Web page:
Mitochondrial dysfunction and oxidative stress contribute to motor neuron degeneration in amyotrophic lateral sclerosis (ALS). Recent reports indicate that astrocytes expressing the mutations of superoxide dismutase-1 (SOD1) may contribute to motor neuron injury in ALS. Here,we provide evidence that mitochondrial dysfunction in SOD1G93A rat astrocytes causes astrocytes to induce apoptosis of motor neurons. Mitochondria from SOD1 G93A rat astrocytes displayed a defective respiratory function, including decreased oxygen consumption, lack of ADP-dependent respiratory control, and decreased membrane potential. Protein 3-nitrotyrosine was detected immunochemically in mitochondrial proteins from SOD1G93A astrocytes, suggesting that mitochondrial defects were associated with nitroxidative damage. Furthermore, superoxide radical formation in mitochondria was increased in SOD1G93A astrocytes. Similar defects were found in mitochondria isolated from the spinal cord of SOD1G93A rats, and pretreatment of animals with the spin trap 5,5-dimethyl-1-pyrroline N-oxide restored mitochondrial function, forming adducts with mitochondrial proteins in vivo. As shown previously, SOD1G93A astrocytes induced death of motor neurons in cocultures, compared with nontransgenic ones. This behavior was recapitulated when nontransgenic astrocytes were treated with mitochondrial inhibitors. Remarkably, motor neuron loss was prevented by preincubation of SOD1 G93A astrocytes with antioxidants and nitric oxide synthase inhibitors. In particular, low concentrations (∼10 nM) of two mitochondrial-targeted antioxidants, ubiquinone and carboxy-proxyl nitroxide, each covalently coupled to a triphenylphosphonium cation (Mito-Q and Mito-CP, respectively), prevented mitochondrial dysfunction, reduced superoxide production in SOD1G93A astrocytes, and restored motor neuron survival. Together, our results indicate that mitochondrial dysfunction in astrocytes critically influences motor neuron survival and support the potential pharmacological utility of mitochondrial-targeted antioxidants in ALS treatment.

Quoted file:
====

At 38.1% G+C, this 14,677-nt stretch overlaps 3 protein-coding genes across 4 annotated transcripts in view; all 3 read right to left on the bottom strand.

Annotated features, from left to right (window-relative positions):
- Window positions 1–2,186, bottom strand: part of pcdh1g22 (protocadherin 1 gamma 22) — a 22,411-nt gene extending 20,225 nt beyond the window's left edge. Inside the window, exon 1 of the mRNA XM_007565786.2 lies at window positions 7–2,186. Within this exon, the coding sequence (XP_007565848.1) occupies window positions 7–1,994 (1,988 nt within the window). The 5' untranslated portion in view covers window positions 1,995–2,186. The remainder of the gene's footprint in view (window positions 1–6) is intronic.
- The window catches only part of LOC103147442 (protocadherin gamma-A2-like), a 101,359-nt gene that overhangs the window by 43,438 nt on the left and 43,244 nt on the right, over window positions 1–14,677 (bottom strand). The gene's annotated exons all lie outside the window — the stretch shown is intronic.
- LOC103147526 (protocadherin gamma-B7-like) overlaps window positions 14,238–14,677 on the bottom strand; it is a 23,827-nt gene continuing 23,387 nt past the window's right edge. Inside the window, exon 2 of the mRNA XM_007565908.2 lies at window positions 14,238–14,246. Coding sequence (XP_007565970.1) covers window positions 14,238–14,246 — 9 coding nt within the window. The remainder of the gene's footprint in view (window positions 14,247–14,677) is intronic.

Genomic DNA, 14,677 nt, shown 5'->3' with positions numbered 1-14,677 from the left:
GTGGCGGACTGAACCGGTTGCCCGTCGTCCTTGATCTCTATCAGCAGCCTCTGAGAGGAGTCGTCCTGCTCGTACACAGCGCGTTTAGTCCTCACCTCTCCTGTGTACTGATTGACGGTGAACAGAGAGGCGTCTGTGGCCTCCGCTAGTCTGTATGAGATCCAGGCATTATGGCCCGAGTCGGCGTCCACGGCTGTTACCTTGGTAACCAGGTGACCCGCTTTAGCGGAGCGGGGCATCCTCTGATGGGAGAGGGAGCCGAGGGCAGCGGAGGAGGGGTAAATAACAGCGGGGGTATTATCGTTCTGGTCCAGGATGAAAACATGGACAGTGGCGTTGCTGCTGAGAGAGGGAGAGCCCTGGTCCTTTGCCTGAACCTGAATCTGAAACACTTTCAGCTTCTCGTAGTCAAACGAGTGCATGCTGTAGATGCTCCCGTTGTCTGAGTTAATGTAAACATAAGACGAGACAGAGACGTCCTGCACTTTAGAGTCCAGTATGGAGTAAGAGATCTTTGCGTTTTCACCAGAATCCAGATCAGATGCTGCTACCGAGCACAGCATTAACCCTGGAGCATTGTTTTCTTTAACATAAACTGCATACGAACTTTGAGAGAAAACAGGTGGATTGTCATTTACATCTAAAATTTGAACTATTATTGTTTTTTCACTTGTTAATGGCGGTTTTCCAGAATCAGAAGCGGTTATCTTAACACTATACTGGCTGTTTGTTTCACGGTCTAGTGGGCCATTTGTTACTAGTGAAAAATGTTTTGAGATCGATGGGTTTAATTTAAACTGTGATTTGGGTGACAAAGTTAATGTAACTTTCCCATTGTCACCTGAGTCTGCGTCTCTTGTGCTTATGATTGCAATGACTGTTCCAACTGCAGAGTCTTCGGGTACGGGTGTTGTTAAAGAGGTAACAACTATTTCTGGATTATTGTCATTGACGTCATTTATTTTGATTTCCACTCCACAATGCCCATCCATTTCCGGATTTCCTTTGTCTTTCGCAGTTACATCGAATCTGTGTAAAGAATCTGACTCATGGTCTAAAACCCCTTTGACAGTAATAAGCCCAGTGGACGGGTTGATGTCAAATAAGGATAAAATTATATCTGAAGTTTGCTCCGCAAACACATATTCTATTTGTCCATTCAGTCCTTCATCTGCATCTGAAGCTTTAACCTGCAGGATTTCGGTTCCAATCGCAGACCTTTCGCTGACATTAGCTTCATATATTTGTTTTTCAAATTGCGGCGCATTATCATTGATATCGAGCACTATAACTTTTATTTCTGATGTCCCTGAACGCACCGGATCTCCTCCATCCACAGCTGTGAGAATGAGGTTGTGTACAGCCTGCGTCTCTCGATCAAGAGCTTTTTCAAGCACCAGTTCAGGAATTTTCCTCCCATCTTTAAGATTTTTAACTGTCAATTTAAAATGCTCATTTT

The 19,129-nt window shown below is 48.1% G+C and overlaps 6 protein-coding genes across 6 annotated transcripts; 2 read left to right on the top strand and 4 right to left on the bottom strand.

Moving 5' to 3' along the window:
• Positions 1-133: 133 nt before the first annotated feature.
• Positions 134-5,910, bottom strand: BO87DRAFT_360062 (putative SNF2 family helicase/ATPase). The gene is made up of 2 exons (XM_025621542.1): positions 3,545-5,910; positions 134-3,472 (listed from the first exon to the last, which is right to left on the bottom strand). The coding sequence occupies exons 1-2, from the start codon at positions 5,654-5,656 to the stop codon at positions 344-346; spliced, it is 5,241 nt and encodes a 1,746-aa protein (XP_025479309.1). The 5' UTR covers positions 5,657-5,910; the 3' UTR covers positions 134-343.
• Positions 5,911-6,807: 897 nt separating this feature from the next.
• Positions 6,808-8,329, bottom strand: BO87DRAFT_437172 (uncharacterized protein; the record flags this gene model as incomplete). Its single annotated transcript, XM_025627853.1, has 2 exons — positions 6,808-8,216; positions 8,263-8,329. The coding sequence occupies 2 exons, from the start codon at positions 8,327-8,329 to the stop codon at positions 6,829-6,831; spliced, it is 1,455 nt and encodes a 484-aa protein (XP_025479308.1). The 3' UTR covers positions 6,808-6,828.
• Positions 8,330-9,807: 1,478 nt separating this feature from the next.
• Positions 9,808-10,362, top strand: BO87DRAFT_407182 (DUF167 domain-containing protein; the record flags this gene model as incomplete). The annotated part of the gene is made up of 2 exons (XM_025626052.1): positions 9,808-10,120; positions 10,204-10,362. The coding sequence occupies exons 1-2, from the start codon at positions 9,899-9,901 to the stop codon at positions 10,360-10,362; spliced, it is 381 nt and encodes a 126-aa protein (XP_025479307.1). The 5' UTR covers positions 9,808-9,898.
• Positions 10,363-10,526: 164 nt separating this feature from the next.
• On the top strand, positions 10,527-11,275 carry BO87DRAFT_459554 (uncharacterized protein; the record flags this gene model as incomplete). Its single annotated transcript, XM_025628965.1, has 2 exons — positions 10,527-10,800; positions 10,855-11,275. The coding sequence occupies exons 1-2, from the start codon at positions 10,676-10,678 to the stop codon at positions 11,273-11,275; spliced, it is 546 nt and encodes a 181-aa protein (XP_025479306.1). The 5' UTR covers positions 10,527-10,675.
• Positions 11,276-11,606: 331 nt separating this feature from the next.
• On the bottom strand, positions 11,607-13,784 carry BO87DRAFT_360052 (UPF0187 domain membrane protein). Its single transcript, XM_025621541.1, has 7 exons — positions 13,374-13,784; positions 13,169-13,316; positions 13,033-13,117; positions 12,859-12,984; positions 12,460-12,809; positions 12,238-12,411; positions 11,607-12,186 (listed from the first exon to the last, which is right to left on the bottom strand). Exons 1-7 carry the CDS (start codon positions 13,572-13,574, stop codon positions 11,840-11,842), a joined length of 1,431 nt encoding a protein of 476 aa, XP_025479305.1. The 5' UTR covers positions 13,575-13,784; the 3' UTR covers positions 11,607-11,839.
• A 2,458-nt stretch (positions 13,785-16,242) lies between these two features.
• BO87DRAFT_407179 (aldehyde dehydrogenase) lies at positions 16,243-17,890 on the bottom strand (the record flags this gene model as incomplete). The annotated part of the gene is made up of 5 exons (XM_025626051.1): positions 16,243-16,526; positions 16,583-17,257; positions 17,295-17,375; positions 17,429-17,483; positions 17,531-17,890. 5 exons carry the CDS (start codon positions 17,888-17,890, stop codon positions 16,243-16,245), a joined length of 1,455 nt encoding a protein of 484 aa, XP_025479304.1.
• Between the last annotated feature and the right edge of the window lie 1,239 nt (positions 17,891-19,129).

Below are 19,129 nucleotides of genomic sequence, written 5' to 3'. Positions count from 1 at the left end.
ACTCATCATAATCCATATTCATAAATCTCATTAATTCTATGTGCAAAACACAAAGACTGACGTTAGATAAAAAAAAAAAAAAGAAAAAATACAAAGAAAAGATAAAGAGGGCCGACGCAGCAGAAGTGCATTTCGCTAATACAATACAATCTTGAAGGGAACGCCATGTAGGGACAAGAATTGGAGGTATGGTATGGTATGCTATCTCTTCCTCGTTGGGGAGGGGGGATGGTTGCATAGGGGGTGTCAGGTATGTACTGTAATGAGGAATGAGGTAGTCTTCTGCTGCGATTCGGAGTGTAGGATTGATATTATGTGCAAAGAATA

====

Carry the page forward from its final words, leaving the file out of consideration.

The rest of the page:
Áreas temáticas de ASJC Scopus
- Neurociencia (todo)